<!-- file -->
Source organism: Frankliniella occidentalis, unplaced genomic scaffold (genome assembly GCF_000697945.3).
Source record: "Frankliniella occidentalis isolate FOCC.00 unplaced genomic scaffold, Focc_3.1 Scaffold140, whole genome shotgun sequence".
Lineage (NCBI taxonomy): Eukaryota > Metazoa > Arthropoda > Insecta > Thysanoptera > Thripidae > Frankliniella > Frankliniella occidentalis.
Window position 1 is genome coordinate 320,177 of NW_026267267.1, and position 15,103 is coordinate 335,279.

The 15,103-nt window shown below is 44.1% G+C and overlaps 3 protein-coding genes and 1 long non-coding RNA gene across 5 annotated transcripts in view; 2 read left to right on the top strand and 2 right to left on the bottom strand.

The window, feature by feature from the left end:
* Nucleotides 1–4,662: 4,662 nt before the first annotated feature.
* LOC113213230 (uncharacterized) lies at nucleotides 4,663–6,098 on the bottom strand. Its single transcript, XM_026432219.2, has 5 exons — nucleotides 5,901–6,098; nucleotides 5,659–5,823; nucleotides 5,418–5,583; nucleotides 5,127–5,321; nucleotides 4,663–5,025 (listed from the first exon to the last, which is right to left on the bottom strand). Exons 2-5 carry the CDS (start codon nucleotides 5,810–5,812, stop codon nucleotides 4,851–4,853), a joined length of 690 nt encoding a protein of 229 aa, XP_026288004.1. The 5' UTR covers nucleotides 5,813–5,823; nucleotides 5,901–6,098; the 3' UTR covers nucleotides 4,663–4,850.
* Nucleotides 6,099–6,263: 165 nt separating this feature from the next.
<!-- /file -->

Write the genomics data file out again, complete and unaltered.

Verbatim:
Source organism: Frankliniella occidentalis, unplaced genomic scaffold (genome assembly GCF_000697945.3).
Source record: "Frankliniella occidentalis isolate FOCC.00 unplaced genomic scaffold, Focc_3.1 Scaffold140, whole genome shotgun sequence".
Lineage (NCBI taxonomy): Eukaryota > Metazoa > Arthropoda > Insecta > Thysanoptera > Thripidae > Frankliniella > Frankliniella occidentalis.
Window position 1 is genome coordinate 320,177 of NW_026267267.1, and position 15,103 is coordinate 335,279.

The 15,103-nt window shown below is 44.1% G+C and overlaps 3 protein-coding genes and 1 long non-coding RNA gene across 5 annotated transcripts in view; 2 read left to right on the top strand and 2 right to left on the bottom strand.

The window, feature by feature from the left end:
* Nucleotides 1–4,662: 4,662 nt before the first annotated feature.
* LOC113213230 (uncharacterized) lies at nucleotides 4,663–6,098 on the bottom strand. Its single transcript, XM_026432219.2, has 5 exons — nucleotides 5,901–6,098; nucleotides 5,659–5,823; nucleotides 5,418–5,583; nucleotides 5,127–5,321; nucleotides 4,663–5,025 (listed from the first exon to the last, which is right to left on the bottom strand). Exons 2-5 carry the CDS (start codon nucleotides 5,810–5,812, stop codon nucleotides 4,851–4,853), a joined length of 690 nt encoding a protein of 229 aa, XP_026288004.1. The 5' UTR covers nucleotides 5,813–5,823; nucleotides 5,901–6,098; the 3' UTR covers nucleotides 4,663–4,850.
* Nucleotides 6,099–6,263: 165 nt separating this feature from the next.